For anyone wondering whether middle school is a critical age in the life of a child, note Jesus' age in the only account of his life from his birth to his ministry. (Hint -- he had just turned twelve.)
Middle school students enter Logic Hall as old children and exit as young adults. While they are with us, our teachers and coaches walk with them and guide them as they mature emotionally, spiritually, and physically.
Our academic goals for the School of Logic students include learning how to become self-learners, learning how to manage their schedules and demands, and learning how to think critically and logically.
Neque enim quaero intelligere ut credam, sed credo ut intelligam (I do not seek to understand in order that I may believe, but rather, I believe in order that I may understand)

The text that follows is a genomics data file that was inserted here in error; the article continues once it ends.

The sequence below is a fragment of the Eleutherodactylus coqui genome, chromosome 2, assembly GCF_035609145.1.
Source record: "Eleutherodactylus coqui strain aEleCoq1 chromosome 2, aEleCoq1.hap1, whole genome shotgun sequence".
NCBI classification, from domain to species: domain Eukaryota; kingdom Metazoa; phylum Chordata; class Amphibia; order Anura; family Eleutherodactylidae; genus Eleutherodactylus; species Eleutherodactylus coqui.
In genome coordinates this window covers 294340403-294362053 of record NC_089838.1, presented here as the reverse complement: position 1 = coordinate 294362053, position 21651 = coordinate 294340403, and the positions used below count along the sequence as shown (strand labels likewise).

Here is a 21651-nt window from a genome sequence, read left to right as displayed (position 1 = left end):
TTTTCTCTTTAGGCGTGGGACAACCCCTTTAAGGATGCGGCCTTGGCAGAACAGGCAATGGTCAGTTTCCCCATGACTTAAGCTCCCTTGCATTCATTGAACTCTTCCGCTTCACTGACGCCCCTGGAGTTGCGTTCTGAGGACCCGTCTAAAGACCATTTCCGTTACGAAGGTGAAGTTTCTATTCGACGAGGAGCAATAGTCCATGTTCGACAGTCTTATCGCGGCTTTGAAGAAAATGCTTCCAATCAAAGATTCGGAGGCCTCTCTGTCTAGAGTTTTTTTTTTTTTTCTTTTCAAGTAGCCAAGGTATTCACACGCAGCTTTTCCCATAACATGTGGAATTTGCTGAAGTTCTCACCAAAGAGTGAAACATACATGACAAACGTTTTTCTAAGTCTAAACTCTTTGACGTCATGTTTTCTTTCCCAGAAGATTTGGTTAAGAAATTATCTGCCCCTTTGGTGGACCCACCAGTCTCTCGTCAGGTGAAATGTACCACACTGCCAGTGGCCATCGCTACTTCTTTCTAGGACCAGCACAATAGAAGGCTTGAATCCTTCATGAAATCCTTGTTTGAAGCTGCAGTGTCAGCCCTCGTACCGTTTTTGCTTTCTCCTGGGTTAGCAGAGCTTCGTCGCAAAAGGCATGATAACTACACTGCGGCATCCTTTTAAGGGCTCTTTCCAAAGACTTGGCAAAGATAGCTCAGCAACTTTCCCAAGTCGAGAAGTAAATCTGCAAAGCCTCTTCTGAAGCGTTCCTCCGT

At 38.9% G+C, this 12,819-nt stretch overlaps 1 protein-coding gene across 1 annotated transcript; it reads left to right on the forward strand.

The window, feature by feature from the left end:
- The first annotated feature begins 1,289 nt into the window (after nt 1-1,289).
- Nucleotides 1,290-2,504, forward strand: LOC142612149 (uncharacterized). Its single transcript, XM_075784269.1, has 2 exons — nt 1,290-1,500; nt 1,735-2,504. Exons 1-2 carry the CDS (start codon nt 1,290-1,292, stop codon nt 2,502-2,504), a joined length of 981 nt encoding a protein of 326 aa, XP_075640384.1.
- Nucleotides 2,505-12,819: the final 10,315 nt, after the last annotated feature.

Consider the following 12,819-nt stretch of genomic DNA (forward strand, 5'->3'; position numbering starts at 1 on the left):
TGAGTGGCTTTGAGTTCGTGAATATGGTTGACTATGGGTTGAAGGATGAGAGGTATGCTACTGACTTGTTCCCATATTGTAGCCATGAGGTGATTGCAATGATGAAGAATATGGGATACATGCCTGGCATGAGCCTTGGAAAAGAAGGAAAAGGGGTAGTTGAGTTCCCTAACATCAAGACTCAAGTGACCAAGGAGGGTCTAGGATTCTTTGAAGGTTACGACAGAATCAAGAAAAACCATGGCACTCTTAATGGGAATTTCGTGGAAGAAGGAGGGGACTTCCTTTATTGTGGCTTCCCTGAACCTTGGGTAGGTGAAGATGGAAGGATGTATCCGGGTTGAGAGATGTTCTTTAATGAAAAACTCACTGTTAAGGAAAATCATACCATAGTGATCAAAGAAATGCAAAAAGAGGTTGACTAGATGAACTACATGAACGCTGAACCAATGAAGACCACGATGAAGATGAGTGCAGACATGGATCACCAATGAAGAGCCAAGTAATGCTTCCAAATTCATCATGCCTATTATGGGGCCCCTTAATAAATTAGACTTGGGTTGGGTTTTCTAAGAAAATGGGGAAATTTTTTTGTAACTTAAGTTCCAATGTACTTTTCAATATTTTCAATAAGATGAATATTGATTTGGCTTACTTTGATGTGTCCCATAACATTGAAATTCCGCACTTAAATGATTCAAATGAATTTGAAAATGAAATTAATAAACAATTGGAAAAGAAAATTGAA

Some might think Classical Education is attractive, but impractical. But is this true? The pinnacle of our Logic curriculum is the study of logic itself. Our informal/inductive and formal/deductive curricula equip students to recognize errors in arguments, both their own and others'. It is a skill they take into the rest of their studies:
into science, where they develop and test hypotheses;
into mathematics, where they break down complicated problems into approachable equations;
into Latin, where they grasp the order and structure of language;
into literature, where they explore authors' visions and narratives and develop their own stories and coherent ideas;
into Bible, where they examine the wholeness and rationality of Scripture;
into history, where they examine the consequences of events and ideas;